30 Percent Of America Strikes Again, Thinks COVID-19 Vaccine Exists And Is Being Covered Up
A few weeks ago, Pew Research published a poll finding that 30 percent of Americans erroneously believed that coronavirus was "created in a lab." This week, a poll conducted by Democracy Fund + UCLA Nationscape Project with USA TODAY meant to track the spread of misinformation about coronavirus found that 30 percent of Americans believe that there is already a vaccine for COVID-19 but that it is being withheld. Even more people, 32 percent of those surveyed, believe that a cure exists but is being withheld. For reasons. What reasons? We don't know. Perhaps it is all a part of Bill Gates's non-existent plan to depopulate the earth. (Yeah, that's a thing people believe now also, we'll get into it another time.)
Is this the same 30 percent of Americans who believe in a literal interpretation of the Bible? The same 30 percent of Americans who believe in chemtrails? The same 30 percent who think Trump is doing a swell job with this coronavirus stuff? We can't be sure, but it seems likely that there's a lot of crossover. But just in general, judging by the steady 30 percent of Americans who believe ridiculous things, these results are not terribly surprising.
And yet, to some, they were:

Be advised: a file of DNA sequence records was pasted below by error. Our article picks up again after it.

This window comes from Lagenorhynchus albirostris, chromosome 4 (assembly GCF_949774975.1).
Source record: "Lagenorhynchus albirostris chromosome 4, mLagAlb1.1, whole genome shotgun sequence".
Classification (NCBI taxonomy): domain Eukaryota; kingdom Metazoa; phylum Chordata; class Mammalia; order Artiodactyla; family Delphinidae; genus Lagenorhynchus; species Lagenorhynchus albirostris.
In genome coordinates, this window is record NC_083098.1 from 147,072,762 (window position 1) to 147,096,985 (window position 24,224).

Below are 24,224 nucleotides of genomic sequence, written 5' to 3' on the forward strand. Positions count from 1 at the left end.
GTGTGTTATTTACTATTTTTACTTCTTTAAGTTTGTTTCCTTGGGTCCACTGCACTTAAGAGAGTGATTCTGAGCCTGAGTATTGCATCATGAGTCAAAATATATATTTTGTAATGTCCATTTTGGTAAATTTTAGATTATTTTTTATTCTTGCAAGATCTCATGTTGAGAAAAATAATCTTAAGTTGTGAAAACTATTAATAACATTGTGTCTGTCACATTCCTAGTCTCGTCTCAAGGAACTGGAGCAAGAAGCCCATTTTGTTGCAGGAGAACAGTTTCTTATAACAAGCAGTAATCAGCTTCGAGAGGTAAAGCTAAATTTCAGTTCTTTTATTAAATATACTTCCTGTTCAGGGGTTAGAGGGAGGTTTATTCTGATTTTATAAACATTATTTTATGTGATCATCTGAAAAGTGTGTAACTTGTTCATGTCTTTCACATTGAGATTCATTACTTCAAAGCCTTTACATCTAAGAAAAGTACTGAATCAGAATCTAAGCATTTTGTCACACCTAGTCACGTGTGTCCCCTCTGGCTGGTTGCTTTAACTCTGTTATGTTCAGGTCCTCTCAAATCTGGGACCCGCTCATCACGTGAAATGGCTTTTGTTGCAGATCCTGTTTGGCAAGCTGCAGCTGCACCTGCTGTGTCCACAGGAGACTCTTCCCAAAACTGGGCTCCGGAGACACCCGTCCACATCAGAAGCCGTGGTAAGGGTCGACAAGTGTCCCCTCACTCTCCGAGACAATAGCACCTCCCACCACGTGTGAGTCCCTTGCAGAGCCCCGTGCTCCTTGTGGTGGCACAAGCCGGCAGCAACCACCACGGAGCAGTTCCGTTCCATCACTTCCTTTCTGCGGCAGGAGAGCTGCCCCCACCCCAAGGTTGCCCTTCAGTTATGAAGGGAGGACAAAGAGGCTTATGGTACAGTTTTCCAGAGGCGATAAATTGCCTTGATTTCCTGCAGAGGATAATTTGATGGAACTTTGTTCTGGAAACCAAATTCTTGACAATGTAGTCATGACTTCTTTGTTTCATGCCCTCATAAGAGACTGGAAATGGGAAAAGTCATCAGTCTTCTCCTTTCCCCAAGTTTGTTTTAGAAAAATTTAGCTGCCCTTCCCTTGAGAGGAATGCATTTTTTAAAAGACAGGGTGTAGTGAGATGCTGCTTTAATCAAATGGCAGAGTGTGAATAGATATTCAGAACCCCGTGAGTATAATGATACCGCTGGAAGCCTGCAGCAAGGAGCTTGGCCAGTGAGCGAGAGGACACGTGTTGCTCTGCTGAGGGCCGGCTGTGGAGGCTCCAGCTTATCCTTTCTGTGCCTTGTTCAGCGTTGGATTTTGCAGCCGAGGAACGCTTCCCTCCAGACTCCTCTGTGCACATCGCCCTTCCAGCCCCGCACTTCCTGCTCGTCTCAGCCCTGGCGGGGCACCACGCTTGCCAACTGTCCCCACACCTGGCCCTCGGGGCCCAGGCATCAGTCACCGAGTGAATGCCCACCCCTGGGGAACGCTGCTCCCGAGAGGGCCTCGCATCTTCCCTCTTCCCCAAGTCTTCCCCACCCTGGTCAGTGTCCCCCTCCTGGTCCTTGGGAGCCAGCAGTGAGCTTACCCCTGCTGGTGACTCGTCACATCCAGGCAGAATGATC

"To see about a third of people give that some level of, 'Yeah, that might be true,' that was pretty shocking to me," said Robert Griffin, research director for the Democracy Fund Voter Study Group. "That's a pretty dark type of thought to be floating around the public. There's an undercurrent of a lack of trust in society, a lack of trust in elites."
He added: "You could sort of see how that could suggest sort of a rather nefarious bit of actions on the part of a wide variety of actors within society if people are truly holding onto that idea."
Where the hell has he been? Also "a lack of trust in the elites" is a really weird way to put things. I think it's fair to say that once someone is calling someone else "an elite" in that way, trust has already gone out the window.
The study, conducted in the first week of April, also found that the number of Americans who believe that COVID-19 was created in a lab has increased — and includes a not-insignificant share of Democrats.
The survey found 44% of Americans believe the coronavirus was probably created in a a lab while 56% said this is likely or definitely untrue. Fifty percent of Republicans surveyed said they believe coronavirus was created in a lab compared with 37% of Democrats who said they believed that.
Ooh. Can we not do that? Like, let's just leave the unproven conspiracy crap to the Right.
Other findings included:
- 35% of Americans said they believe the coronavirus is probably or definitely being "exaggerated" for political purposes. Forty-four percent of Republicans said they believe this, 26% of Democrats said they do.
- 39% said it's definitely or probably true that people 30 years old or younger are less likely to get infected by the virus. This outlook is most prevalent among people 44 or younger. Although young people have a far greater ability to recover from the disease, they can get infected just the same.